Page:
So there we have it, the Chancellor’s third Autumn Statement. But we could easily describe it as something of a mini-Budget to be honest: fuel duty scrapped, personal allowances increased, new schools building programme announced, an extension to Small Business Rate Relief, and even a cut in corporation tax unveiled.
It’s not been a bad day for business in general, and SMEs either. The dramatic increase in Capital Investment Allowance is a very welcome announcement too, and could well be making headlines over the next few days. Maybe not all for the best of reasons. Let me explain that.
Any business intending to invest in capital to support their infrastructure or growth will benefit significantly – and they don’t have long to wait either – this kicks in from January 1st, so just a matter of weeks to wait.
However, let’s wind the clock back a little. This announcement is something of an admission that the Chancellor himself made a huge mistake by discouraging businesses to invest in 2012.
Because what the Chancellor didn’t say today was that in April’s Budget he reduced Capital Allowance from £100,000 to £25,000, and the rate of tax relief from 20% to 18%.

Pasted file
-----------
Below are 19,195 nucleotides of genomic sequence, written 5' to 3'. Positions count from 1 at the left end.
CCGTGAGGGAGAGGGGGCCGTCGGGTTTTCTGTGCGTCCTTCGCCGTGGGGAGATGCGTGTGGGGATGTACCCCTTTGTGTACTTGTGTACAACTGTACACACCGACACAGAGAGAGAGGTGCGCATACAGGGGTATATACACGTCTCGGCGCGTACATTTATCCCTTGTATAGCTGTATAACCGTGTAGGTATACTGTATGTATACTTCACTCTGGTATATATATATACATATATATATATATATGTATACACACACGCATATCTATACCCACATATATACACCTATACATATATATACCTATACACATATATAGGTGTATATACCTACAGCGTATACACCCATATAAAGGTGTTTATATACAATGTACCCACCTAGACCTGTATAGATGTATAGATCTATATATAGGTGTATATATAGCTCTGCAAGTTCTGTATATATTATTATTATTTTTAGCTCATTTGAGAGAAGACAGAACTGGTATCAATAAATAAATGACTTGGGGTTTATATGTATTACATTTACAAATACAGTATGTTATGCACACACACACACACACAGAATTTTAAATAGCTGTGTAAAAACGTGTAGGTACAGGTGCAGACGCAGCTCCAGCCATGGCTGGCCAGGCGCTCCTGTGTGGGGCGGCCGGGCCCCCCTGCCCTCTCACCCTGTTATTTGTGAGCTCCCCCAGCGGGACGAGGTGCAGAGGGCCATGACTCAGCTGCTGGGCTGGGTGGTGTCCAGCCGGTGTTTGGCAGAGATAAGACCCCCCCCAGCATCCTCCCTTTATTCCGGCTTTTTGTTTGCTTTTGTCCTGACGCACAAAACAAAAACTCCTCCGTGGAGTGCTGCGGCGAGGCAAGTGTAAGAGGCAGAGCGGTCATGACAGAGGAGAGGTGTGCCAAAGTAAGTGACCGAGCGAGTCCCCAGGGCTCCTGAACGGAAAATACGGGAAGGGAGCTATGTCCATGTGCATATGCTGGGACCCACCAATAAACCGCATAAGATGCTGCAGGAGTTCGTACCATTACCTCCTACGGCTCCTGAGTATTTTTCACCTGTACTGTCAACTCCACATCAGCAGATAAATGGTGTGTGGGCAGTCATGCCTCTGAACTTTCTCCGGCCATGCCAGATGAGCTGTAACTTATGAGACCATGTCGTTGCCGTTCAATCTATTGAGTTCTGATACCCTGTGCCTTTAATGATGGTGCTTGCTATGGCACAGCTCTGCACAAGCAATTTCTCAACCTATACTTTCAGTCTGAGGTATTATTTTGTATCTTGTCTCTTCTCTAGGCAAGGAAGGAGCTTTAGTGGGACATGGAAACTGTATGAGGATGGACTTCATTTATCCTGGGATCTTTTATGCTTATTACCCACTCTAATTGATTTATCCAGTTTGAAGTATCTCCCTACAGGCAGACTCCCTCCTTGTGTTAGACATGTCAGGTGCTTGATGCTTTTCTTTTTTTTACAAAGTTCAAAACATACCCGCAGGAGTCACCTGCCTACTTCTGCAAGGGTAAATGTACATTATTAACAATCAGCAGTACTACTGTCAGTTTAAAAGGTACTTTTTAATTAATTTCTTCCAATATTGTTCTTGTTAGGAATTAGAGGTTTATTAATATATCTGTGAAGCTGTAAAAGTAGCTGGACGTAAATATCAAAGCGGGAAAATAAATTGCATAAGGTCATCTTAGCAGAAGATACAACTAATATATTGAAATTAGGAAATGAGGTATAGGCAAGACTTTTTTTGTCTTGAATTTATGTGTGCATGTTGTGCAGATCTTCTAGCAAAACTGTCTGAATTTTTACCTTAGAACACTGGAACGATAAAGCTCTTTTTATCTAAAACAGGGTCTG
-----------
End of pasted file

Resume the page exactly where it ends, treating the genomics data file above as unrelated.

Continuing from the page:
In the tax year to March 2012 a business investing £100,000 would have reduced their tax burden by £20,000, whereas from April 1st 2012, the tax benefit would have been a mere £4,500.
So from January, the benefit for same investment will be £18,000. The real benefit though will be for those business which intend to invest up to 250K.
Given that UK businesses are now sitting on £700bn of cash, it could be argued that the earlier actions of the Chancellor have created a disincentive to invest through 2012, at a time when business needs confidence to create growth.
Let’s hope there are no similar errors of judgement in the detail of today’s statement – this misgiving was certainly something I mentioned to the Business Secretary Michael Fallon when he telephoned me shortly after the statement was presented to the House this afternoon.
In conclusion then, the capital allowances, fuel duty postponement and SBRR suggest this is a good budget for small businesses in terms of cutting day-to-day costs. This is what we wanted to see, and to a degree we got that today.